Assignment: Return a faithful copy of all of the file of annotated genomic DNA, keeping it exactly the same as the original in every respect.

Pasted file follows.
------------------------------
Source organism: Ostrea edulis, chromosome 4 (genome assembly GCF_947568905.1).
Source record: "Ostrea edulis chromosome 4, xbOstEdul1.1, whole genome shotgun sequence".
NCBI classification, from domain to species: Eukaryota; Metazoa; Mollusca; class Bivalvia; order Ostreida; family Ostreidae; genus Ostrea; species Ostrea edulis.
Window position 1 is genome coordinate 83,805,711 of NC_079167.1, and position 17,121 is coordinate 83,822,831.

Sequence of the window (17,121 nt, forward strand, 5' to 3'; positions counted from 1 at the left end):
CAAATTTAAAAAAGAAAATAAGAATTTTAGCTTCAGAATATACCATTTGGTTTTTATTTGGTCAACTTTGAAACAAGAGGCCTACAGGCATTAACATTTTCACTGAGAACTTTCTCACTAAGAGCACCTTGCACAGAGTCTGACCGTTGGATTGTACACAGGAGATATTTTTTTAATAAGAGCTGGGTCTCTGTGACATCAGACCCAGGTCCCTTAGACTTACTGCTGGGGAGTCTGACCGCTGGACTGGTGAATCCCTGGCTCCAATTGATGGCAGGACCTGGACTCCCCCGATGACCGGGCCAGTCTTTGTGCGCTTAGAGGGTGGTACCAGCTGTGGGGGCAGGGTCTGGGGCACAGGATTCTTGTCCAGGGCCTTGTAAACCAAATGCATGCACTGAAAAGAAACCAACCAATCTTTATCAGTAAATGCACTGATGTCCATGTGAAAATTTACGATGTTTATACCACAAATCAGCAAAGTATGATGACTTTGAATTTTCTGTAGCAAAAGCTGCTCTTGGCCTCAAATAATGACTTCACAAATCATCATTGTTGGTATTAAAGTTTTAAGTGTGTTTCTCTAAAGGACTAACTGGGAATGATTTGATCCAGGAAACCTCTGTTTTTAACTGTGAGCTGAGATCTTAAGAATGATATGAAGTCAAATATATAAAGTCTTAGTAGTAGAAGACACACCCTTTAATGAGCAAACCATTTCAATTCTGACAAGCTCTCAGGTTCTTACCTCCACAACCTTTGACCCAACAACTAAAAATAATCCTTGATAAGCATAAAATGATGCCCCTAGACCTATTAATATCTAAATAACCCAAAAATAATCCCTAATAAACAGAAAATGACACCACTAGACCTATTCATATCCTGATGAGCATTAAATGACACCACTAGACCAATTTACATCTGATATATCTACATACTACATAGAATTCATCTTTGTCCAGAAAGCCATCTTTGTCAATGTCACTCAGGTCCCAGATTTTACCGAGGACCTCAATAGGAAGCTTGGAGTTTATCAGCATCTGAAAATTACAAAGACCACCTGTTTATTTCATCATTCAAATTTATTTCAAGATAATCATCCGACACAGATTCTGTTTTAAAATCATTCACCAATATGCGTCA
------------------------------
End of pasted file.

Source organism: Ostrea edulis, chromosome 4 (genome assembly GCF_947568905.1).
Source record: "Ostrea edulis chromosome 4, xbOstEdul1.1, whole genome shotgun sequence".
NCBI classification, from domain to species: Eukaryota; Metazoa; Mollusca; class Bivalvia; order Ostreida; family Ostreidae; genus Ostrea; species Ostrea edulis.
Window position 1 is genome coordinate 83,805,711 of NC_079167.1, and position 17,121 is coordinate 83,822,831.

Sequence of the window (17,121 nt, forward strand, 5' to 3'; positions counted from 1 at the left end):
CAAATTTAAAAAAGAAAATAAGAATTTTAGCTTCAGAATATACCATTTGGTTTTTATTTGGTCAACTTTGAAACAAGAGGCCTACAGGCATTAACATTTTCACTGAGAACTTTCTCACTAAGAGCACCTTGCACAGAGTCTGACCGTTGGATTGTACACAGGAGATATTTTTTTAATAAGAGCTGGGTCTCTGTGACATCAGACCCAGGTCCCTTAGACTTACTGCTGGGGAGTCTGACCGCTGGACTGGTGAATCCCTGGCTCCAATTGATGGCAGGACCTGGACTCCCCCGATGACCGGGCCAGTCTTTGTGCGCTTAGAGGGTGGTACCAGCTGTGGGGGCAGGGTCTGGGGCACAGGATTCTTGTCCAGGGCCTTGTAAACCAAATGCATGCACTGAAAAGAAACCAACCAATCTTTATCAGTAAATGCACTGATGTCCATGTGAAAATTTACGATGTTTATACCACAAATCAGCAAAGTATGATGACTTTGAATTTTCTGTAGCAAAAGCTGCTCTTGGCCTCAAATAATGACTTCACAAATCATCATTGTTGGTATTAAAGTTTTAAGTGTGTTTCTCTAAAGGACTAACTGGGAATGATTTGATCCAGGAAACCTCTGTTTTTAACTGTGAGCTGAGATCTTAAGAATGATATGAAGTCAAATATATAAAGTCTTAGTAGTAGAAGACACACCCTTTAATGAGCAAACCATTTCAATTCTGACAAGCTCTCAGGTTCTTACCTCCACAACCTTTGACCCAACAACTAAAAATAATCCTTGATAAGCATAAAATGATGCCCCTAGACCTATTAATATCTAAATAACCCAAAAATAATCCCTAATAAACAGAAAATGACACCACTAGACCTATTCATATCCTGATGAGCATTAAATGACACCACTAGACCAATTTACATCTGATATATCTACATACTACATAGAATTCATCTTTGTCCAGAAAGCCATCTTTGTCAATGTCACTCAGGTCCCAGATTTTACCGAGGACCTCAATAGGAAGCTTGGAGTTTATCAGCATCTGAAAATTACAAAGACCACCTGTTTATTTCATCATTCAAATTTATTTCAAGATAATCATCCGACACAGATTCTGTTTTAAAATCATTCACCAATATGCGTCA